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Terra: “Sometimes I feel like I’m living in a TV show!”


Hello/Good evening !

I hope you are doing well. My name is Terra and I have been a medical examiner at the Office of Chief Medical Examiner in New York City for the past 5 years. My job is to determine the cause of death for people who have died under criminal, suspicious, or unexpected conditions. To do this, I perform an autopsy. In other words, I make a thorough examination of the body by closely observing the outside of the body, as well as the internal organs, looking for injuries or natural disease.





My goal in performing an autopsy is to find a natural disease or injury of some kind that caused the person’s death. Not only do I need to know the cause of death (ruptured aneurysm, strangulation, …) but also how the person died (naturally, accidentally, suicide or homicide). Therefore, I constantly work with the police and the investigating detectives. I also write reports on what I have discovered during the autopsy. I also testify in court as an expert in forensic pathology in murder trials.

After the autopsy, I have a very important task: to call the bereaved families to give them more explanation about the death. This is an opportunity to answer all their questions.

In parallel to my work, I share my experience by giving courses to medical students.

To give you an image, my work is not so far from what we see on television in police investigation shows or police series (NYPD, Criminal Minds, etc.). It’s an exciting job and I’ll never get tired of it. Sometimes I feel like I’m living in a TV show!



It’s so interesting to put all the information together to understand the cause of death. It’s literally like a puzzle: The autopsy, the investigation, the toxicology results, etc. Each element represents a piece that must be put in the right place to arrive at the final result. I love it!

You’re probably wondering how I did it?

I discovered the forensic profession at the age of 13 or 14 : I was reading a series of detective novels (the “Scarpetta” series by Patricia Cornwell) in which the main character is a female medical examiner named Dr. Kay Scarpetta. I knew right then and there that I wanted to become my own version of Kay Scarpetta – being Medical Examiner! That’s when I decided to make it my professional career.

In all, I completed 13 years of post-high school education to get to this point:

First of all, in high school, at College de Candolle in Geneva, Switzerland,I chose a course of study in which the main subjects were biology and chemistry.

Then, I did 4 years of study at the American university, at Tufts University in Boston, Massachussets, following a pre-medical curriculum (it’s not a program per-se, it’s a concentration in pre-medical sciences like biochemistry, physics, chemistry, math, and biology… it’s called being “Pre-med” because you need those courses as pre-requisites to apply to medical school). I graduated with a Bachelor of Science with a major in Biology.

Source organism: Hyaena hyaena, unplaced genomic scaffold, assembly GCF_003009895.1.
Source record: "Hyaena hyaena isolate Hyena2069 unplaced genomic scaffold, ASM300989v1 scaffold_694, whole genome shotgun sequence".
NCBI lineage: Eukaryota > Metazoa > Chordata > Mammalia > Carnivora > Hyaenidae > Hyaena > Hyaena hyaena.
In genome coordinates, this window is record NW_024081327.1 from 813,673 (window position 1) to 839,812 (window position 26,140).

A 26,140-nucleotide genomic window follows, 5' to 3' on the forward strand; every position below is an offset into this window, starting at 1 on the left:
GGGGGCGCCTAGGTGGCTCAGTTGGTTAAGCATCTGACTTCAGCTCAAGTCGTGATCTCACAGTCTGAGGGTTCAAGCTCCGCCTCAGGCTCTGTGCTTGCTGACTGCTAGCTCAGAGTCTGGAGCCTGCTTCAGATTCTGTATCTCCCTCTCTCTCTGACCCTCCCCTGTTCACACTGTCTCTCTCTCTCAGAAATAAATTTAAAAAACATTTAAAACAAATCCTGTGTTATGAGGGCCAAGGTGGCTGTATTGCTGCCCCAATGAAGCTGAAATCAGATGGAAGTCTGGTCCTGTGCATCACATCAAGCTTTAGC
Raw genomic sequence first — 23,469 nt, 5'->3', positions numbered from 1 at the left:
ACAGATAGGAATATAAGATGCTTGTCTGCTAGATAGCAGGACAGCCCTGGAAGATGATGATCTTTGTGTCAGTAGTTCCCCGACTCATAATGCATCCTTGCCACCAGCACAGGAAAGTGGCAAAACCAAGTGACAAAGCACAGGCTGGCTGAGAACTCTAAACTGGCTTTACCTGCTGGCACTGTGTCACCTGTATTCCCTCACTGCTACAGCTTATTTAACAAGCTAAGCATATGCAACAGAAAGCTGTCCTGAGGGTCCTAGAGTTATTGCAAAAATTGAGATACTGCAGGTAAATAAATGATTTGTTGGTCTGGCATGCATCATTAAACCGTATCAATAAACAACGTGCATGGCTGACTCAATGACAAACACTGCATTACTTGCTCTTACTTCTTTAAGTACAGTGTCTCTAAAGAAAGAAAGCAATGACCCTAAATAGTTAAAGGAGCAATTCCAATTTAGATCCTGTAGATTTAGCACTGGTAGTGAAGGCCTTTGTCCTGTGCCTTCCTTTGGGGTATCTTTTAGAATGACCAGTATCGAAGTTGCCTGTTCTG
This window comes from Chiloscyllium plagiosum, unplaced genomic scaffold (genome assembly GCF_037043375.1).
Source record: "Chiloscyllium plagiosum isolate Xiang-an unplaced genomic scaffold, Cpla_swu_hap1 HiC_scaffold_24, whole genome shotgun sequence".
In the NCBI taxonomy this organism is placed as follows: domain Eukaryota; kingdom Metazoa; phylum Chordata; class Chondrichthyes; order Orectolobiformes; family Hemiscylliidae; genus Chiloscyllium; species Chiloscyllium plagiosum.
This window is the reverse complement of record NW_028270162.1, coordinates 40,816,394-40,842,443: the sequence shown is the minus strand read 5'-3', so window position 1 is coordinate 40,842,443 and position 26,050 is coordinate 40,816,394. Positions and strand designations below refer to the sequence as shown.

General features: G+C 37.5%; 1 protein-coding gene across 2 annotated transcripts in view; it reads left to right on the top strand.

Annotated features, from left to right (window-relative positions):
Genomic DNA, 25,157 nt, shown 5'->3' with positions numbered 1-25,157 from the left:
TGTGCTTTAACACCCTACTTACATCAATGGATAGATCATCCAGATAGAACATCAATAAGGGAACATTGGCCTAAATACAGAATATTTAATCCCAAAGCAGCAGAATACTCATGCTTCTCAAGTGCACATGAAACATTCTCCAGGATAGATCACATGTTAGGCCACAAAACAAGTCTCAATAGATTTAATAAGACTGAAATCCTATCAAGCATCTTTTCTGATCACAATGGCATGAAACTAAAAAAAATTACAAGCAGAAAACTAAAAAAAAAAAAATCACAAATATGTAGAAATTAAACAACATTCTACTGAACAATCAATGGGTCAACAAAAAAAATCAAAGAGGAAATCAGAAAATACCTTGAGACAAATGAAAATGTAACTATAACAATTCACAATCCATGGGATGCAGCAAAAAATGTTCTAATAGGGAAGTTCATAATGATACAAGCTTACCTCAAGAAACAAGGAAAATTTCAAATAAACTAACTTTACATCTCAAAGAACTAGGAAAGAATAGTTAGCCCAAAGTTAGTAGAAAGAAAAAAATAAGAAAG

After this Bachelor’s degree, I applied to medical school and was accepted at my first choice, Tufts University School of Medicine, where I obtained my medical degree after 4 years of study and clinical rotations.

After medical school, I completed 4 years of specialization in anatomical and clinical pathology. This is necessary to pursue a career in forensic pathology since we have to understand disease processes in all of the human organs.

Finally, I finished my studies with 1 year of sub-specialization in forensic pathology.

This is a field that I find extremely exciting! I continue to make discoveries and be surprised. Honestly, I don’t really see myself working in any other career than this. Maybe I would be surgeon because I think it’s the closest to what I do.

Don’t think I had an effortless journey during my years of study! To tell you the truth, I was never particularly good at science. I was almost useless in physics and mathematics. I was just drawn to biology because of my interest in the human body. However, I was better at art, literature, and languages (I speak four of them!). So, I really had to work harder than the others to get there. In addition, I encountered a nuisance during my hospital internships: Patients who saw me arrive in their rooms would directly assume that I was a nurse and not a doctor. There is still work to be done to change this mentality. Fortunately, in medicine, there are more and more women!

Even though I love my job, you should know that I don’t just work!

My work rhythm allows me to spend time with my three children and my husband, but also to develop my other passions. Indeed, if I had to choose a profession that was not related to the scientific field, I would definitely have been an artist because in my free time, I paint, draw and even sell my works. Here are some of them:






Finally, I would like to tell young girls who are afraid of pursuing a career in science not to be discouraged and to follow their dream. The road will undoubtedly be long and difficult but it will be worth it, especially for a profession that you are passionate about. Meet people who are doing what you want to do, ask them questions and if possible spend time with them. There are so many ways to get information. You just have to never lose your motivation, that’s the key! 

Written by Segolene M.

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